Dr. Brenda M. Romero has researched music-cultural interaction with a focus on Hispano-Indigenous overlap and primarily on the Indita song genre and the Matachines music, dance, rhetoric, and drama enactments (religious and secular versions) throughout the Americas. Her dissertation focused on Matachines in New Mexico. She has conducted research on Matachines traditions in Mexico as Fulbright researcher in 2000-2001, and in Colombia and Peru as a Fulbright Colombia scholar during in Spring 2011. Recently she has helped to establish a transborder research network with Mexican ethnochoreologists at the Benemérita Universidad Autónoma de Puebla in Mexican government-funded fieldwork. Her research seeks to identify ways in which Matachines enactments reveal creativity and other cultural processes in response to colonization, as evidenced by historical documents and contemporary performative elements. She also conducts research on ways of teaching non-Western musical concepts.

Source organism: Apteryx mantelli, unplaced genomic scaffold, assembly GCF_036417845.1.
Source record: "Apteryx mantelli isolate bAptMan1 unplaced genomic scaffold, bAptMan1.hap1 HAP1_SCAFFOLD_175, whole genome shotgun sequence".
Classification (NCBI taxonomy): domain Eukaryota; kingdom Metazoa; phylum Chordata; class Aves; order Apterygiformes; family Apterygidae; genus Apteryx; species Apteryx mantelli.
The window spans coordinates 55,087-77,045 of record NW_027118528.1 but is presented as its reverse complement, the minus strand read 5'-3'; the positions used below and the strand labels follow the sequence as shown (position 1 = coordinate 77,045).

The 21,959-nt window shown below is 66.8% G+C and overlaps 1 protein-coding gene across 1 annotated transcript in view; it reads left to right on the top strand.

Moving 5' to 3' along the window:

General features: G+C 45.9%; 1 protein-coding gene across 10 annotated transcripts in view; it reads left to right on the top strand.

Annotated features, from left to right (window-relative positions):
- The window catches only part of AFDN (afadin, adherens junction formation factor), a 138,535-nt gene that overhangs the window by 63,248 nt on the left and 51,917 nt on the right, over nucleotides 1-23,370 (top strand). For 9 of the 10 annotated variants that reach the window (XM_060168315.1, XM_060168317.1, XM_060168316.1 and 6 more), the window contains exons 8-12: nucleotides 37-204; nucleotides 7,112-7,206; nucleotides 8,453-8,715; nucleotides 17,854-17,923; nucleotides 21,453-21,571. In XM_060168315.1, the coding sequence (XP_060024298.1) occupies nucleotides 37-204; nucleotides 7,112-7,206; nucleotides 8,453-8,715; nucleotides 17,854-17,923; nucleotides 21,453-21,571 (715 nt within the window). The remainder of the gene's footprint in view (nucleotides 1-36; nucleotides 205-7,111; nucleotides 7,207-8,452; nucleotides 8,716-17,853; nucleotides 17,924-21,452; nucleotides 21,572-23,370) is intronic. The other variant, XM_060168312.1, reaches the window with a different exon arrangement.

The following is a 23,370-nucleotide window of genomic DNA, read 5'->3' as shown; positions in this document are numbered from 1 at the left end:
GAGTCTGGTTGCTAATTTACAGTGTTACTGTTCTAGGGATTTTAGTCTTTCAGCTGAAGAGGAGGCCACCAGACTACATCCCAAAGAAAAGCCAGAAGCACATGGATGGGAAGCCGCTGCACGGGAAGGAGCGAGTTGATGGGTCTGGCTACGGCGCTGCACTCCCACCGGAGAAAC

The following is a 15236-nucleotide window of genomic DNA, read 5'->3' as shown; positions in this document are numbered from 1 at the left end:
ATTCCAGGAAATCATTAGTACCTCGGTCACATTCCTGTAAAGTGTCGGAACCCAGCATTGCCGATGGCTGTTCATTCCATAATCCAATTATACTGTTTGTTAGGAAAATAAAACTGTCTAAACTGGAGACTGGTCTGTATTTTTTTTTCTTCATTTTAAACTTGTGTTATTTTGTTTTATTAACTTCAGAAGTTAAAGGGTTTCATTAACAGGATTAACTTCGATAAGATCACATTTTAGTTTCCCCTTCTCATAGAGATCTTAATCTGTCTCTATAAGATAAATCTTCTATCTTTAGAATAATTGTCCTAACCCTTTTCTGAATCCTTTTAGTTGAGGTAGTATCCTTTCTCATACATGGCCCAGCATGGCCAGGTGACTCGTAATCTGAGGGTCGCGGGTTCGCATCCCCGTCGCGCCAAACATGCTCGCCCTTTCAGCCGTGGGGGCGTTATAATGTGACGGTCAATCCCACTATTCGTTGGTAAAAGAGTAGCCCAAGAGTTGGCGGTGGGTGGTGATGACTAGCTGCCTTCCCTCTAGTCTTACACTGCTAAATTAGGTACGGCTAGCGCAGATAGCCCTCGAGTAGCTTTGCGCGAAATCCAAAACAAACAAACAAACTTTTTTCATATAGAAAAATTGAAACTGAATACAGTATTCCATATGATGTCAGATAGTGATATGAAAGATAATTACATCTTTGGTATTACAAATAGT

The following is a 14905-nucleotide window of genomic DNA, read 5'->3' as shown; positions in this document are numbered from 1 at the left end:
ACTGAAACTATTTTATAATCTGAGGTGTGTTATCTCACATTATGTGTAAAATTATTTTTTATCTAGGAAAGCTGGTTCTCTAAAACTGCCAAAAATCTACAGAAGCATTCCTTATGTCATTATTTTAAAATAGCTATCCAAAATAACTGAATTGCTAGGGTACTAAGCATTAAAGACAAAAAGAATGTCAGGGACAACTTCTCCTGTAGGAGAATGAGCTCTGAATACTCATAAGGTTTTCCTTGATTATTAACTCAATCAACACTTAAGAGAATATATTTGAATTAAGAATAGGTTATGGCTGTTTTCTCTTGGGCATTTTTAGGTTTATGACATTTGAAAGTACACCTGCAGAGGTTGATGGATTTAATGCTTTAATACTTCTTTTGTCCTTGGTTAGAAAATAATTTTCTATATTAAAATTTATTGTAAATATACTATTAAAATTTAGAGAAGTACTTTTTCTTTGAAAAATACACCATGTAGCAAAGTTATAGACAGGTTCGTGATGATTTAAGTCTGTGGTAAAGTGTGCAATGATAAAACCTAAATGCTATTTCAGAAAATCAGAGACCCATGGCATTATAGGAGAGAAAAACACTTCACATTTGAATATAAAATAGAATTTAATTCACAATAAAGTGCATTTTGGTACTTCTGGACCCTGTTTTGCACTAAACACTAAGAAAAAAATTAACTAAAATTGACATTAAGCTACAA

ethnomusicology and world musics, latin american music, southwest united states, mexico, colombia, music and healing, music and spirituality, indigenous music of the americas, world music theories and pedagogies, matachines music and dance drama in new mexico, mexico, colombia, and perú, early new mexican folk musics, new mexican popular music, indita song genres in the americas, composition and cultural processes of composition, analytical approaches to world music, Somatics and Dance Studies